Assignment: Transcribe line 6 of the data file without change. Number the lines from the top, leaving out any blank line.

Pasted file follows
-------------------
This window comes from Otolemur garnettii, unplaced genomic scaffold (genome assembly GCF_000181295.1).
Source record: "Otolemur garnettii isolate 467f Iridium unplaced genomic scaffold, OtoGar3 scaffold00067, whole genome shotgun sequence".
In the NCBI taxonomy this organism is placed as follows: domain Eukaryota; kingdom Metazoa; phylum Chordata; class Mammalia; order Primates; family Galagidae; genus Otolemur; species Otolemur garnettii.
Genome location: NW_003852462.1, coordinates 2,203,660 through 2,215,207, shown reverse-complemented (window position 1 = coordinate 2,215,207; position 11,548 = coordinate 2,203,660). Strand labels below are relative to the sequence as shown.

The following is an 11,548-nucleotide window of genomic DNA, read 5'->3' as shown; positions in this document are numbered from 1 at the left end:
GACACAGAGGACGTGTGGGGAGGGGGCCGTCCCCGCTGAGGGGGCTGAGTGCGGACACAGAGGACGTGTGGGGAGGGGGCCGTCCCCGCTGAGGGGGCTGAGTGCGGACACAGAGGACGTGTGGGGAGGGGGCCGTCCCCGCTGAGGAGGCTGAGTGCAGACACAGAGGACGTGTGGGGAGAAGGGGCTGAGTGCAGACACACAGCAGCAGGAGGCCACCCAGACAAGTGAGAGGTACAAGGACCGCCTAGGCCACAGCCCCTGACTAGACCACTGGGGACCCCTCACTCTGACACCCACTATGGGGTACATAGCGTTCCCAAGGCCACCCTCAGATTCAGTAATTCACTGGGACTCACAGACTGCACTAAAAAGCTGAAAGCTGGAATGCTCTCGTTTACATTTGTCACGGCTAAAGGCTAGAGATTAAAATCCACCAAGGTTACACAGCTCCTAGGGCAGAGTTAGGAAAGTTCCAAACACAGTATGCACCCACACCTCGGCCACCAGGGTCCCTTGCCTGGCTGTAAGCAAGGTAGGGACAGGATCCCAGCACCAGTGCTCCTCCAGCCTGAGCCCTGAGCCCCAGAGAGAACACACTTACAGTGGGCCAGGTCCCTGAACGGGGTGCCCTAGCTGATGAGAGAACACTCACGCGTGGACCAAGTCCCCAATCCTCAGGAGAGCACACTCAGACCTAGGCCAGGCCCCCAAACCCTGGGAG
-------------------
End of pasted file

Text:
GACACAGAGGACGTGTGGGGAGGGGGCCGTCCCCGCTGAGGGGGCTGAGTGCGGACACAGAGGACGTGTGGGGAGGGGGCCGTCCCCGCTGAGGGGGCTGAGTGCGGACACAGAGGACGTGTGGGGAGGGGGCCGTCCCCGCTGAGGAGGCTGAGTGCAGACACAGAGGACGTGTGGGGAGAAGGGGCTGAGTGCAGACACACAGCAGCAGGAGGCCACCCAGACAAGTGAGAGGTACAAGGACCGCCTAGGCCACAGCCCCTGACTAGACCACTGGGGACCCCTCACTCTGACACCCACTATGGGGTACATAGCGTTCCCAAGGCCACCCTCAGATTCAGTAATTCACTGGGACTCACAGACTGCACTAAAAAGCTGAAAGCTGGAATGCTCTCGTTTACATTTGTCACGGCTAAAGGCTAGAGATTAAAATCCACCAAGGTTACACAGCTCCTAGGGCAGAGTTAGGAAAGTTCCAAACACAGTATGCACCCACACCTCGGCCACCAGGGTCCCTTGCCTGGCTGTAAGCAAGGTAGGGACAGGATCCCAGCACCAGTGCTCCTCCAGCCTGAGCCCTGAGCCCCAGAGAGAACACACTTACAGTGGGCCAGGTCCCTGAACGGGGTGCCCTAGCTGATGAGAGAACACTCACGCGTGGACCAAGTCCCCAATCCTCAGGAGAGCACACTCAGACCTAGGCCAGGCCCCCAAACCCTGGGAG